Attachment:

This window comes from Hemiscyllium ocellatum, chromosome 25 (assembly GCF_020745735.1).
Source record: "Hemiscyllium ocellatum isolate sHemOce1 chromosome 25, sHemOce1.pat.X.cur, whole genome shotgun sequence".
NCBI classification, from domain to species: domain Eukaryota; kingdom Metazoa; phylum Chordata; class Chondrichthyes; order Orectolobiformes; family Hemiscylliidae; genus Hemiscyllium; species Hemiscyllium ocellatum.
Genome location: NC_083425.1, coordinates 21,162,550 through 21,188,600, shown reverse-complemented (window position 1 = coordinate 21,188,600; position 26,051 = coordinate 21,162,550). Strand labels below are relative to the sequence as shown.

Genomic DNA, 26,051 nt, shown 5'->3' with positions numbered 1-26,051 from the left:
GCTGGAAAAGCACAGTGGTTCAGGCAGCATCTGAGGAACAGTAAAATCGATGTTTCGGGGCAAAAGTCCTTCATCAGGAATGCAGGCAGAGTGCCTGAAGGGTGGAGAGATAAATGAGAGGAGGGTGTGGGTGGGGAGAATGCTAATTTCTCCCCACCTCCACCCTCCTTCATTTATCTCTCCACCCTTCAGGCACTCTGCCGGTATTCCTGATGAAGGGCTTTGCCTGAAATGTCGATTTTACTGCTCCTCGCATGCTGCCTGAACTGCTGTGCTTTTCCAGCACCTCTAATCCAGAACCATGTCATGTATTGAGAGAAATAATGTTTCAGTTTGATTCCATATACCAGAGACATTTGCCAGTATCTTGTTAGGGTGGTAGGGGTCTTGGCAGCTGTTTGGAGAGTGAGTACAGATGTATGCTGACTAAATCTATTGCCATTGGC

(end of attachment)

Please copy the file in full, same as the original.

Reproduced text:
This window comes from Hemiscyllium ocellatum, chromosome 25 (assembly GCF_020745735.1).
Source record: "Hemiscyllium ocellatum isolate sHemOce1 chromosome 25, sHemOce1.pat.X.cur, whole genome shotgun sequence".
NCBI classification, from domain to species: domain Eukaryota; kingdom Metazoa; phylum Chordata; class Chondrichthyes; order Orectolobiformes; family Hemiscylliidae; genus Hemiscyllium; species Hemiscyllium ocellatum.
Genome location: NC_083425.1, coordinates 21,162,550 through 21,188,600, shown reverse-complemented (window position 1 = coordinate 21,188,600; position 26,051 = coordinate 21,162,550). Strand labels below are relative to the sequence as shown.

Genomic DNA, 26,051 nt, shown 5'->3' with positions numbered 1-26,051 from the left:
GCTGGAAAAGCACAGTGGTTCAGGCAGCATCTGAGGAACAGTAAAATCGATGTTTCGGGGCAAAAGTCCTTCATCAGGAATGCAGGCAGAGTGCCTGAAGGGTGGAGAGATAAATGAGAGGAGGGTGTGGGTGGGGAGAATGCTAATTTCTCCCCACCTCCACCCTCCTTCATTTATCTCTCCACCCTTCAGGCACTCTGCCGGTATTCCTGATGAAGGGCTTTGCCTGAAATGTCGATTTTACTGCTCCTCGCATGCTGCCTGAACTGCTGTGCTTTTCCAGCACCTCTAATCCAGAACCATGTCATGTATTGAGAGAAATAATGTTTCAGTTTGATTCCATATACCAGAGACATTTGCCAGTATCTTGTTAGGGTGGTAGGGGTCTTGGCAGCTGTTTGGAGAGTGAGTACAGATGTATGCTGACTAAATCTATTGCCATTGGC